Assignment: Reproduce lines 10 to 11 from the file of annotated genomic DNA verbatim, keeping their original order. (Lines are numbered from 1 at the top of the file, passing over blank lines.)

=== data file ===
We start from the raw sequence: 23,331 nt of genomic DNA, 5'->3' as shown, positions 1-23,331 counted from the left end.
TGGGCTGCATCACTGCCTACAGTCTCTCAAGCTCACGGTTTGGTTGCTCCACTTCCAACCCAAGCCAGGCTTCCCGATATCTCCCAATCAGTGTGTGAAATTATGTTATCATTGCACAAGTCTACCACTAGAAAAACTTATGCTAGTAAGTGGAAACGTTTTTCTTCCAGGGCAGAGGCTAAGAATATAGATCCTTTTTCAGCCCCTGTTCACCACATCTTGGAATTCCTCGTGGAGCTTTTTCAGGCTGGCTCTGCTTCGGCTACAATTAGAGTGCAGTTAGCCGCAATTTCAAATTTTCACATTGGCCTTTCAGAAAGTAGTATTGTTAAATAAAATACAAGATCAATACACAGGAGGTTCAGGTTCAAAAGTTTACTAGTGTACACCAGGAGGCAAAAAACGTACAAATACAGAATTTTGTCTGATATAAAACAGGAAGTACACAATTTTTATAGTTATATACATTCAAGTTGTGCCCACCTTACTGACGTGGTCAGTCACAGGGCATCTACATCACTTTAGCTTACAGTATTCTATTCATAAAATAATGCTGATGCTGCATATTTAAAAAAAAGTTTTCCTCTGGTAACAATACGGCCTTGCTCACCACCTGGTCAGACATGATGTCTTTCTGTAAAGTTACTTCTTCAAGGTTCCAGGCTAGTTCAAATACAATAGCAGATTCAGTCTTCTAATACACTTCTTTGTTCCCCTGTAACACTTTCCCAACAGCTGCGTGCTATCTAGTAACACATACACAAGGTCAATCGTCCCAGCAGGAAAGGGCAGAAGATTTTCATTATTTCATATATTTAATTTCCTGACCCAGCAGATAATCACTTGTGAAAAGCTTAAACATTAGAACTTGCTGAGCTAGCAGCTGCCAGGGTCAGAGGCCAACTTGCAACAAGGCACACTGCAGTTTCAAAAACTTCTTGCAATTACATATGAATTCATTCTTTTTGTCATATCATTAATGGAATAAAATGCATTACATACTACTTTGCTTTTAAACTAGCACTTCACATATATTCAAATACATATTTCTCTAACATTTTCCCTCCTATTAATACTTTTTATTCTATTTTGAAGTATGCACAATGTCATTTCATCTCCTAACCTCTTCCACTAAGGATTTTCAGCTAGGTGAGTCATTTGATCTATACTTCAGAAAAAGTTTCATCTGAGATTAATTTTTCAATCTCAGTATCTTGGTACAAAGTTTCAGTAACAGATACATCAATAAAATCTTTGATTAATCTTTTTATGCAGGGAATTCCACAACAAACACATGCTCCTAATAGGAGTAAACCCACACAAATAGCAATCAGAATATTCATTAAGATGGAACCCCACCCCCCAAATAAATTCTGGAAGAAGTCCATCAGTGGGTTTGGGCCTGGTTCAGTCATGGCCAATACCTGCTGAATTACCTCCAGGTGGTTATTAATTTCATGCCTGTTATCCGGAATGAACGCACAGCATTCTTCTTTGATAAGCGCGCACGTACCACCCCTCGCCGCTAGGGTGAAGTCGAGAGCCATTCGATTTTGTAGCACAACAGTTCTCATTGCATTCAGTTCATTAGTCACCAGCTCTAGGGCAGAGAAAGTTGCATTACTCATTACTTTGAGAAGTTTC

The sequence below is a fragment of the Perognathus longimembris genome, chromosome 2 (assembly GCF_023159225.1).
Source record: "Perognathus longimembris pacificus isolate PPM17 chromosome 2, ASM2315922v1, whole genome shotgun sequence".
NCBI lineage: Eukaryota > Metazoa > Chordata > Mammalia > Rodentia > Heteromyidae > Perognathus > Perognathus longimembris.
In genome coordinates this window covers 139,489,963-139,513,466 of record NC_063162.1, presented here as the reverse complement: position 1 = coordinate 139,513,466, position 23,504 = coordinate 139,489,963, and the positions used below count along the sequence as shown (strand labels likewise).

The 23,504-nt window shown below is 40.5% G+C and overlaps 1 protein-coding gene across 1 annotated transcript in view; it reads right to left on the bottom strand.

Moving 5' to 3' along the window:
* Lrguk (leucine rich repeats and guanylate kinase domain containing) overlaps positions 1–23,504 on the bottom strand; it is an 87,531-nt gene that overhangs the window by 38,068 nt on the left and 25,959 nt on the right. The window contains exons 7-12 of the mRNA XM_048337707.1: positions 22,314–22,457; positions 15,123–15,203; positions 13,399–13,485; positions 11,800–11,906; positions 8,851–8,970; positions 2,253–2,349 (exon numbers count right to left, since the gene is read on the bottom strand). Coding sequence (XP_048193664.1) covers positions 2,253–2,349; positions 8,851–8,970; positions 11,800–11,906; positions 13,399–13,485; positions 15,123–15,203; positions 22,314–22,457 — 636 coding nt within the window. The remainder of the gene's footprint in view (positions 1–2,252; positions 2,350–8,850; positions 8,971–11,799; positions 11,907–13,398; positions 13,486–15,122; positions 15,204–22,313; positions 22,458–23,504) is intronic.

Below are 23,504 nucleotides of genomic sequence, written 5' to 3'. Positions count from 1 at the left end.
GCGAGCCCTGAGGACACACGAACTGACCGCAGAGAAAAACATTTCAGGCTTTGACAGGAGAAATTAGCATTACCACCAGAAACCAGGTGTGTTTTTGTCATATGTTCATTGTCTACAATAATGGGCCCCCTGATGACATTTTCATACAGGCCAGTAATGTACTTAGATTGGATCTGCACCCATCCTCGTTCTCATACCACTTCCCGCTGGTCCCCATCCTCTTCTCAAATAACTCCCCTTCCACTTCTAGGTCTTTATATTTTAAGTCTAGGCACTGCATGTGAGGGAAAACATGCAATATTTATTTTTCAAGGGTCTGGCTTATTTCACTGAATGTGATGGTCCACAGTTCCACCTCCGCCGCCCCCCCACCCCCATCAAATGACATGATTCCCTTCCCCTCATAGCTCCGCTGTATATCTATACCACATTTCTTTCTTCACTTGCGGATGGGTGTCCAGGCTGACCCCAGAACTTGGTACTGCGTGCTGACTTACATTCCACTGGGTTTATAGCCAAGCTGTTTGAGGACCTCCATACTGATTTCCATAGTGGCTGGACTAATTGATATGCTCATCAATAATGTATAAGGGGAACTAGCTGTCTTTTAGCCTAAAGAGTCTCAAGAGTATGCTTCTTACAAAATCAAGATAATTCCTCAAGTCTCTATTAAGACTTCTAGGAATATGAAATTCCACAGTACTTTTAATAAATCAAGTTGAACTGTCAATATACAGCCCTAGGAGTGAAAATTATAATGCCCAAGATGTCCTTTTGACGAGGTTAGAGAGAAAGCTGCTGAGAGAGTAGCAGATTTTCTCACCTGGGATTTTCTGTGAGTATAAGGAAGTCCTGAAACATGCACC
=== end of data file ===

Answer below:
Below are 23,504 nucleotides of genomic sequence, written 5' to 3'. Positions count from 1 at the left end.
GCGAGCCCTGAGGACACACGAACTGACCGCAGAGAAAAACATTTCAGGCTTTGACAGGAGAAATTAGCATTACCACCAGAAACCAGGTGTGTTTTTGTCATATGTTCATTGTCTACAATAATGGGCCCCCTGATGACATTTTCATACAGGCCAGTAATGTACTTAGATTGGATCTGCACCCATCCTCGTTCTCATACCACTTCCCGCTGGTCCCCATCCTCTTCTCAAATAACTCCCCTTCCACTTCTAGGTCTTTATATTTTAAGTCTAGGCACTGCATGTGAGGGAAAACATGCAATATTTATTTTTCAAGGGTCTGGCTTATTTCACTGAATGTGATGGTCCACAGTTCCACCTCCGCCGCCCCCCCACCCCCATCAAATGACATGATTCCCTTCCCCTCATAGCTCCGCTGTATATCTATACCACATTTCTTTCTTCACTTGCGGATGGGTGTCCAGGCTGACCCCAGAACTTGGTACTGCGTGCTGACTTACATTCCACTGGGTTTATAGCCAAGCTGTTTGAGGACCTCCATACTGATTTCCATAGTGGCTGGACTAATTGATATGCTCATCAATAATGTATAAGGGGAACTAGCTGTCTTTTAGCCTAAAGAGTCTCAAGAGTATGCTTCTTACAAAATCAAGATAATTCCTCAAGTCTCTATTAAGACTTCTAGGAATATGAAATTCCACAGTACTTTTAATAAATCAAGTTGAACTGTCAATATACAGCCCTAGGAGTGAAAATTATAATGCCCAAGATGTCCTTTTGACGAGGTTAGAGAGAAAGCTGCTGAGAGAGTAGCAGATTTTCTCACCTGGGATTTTCTGTGAGTATAAGGAAGTCCTGAAACATGCACC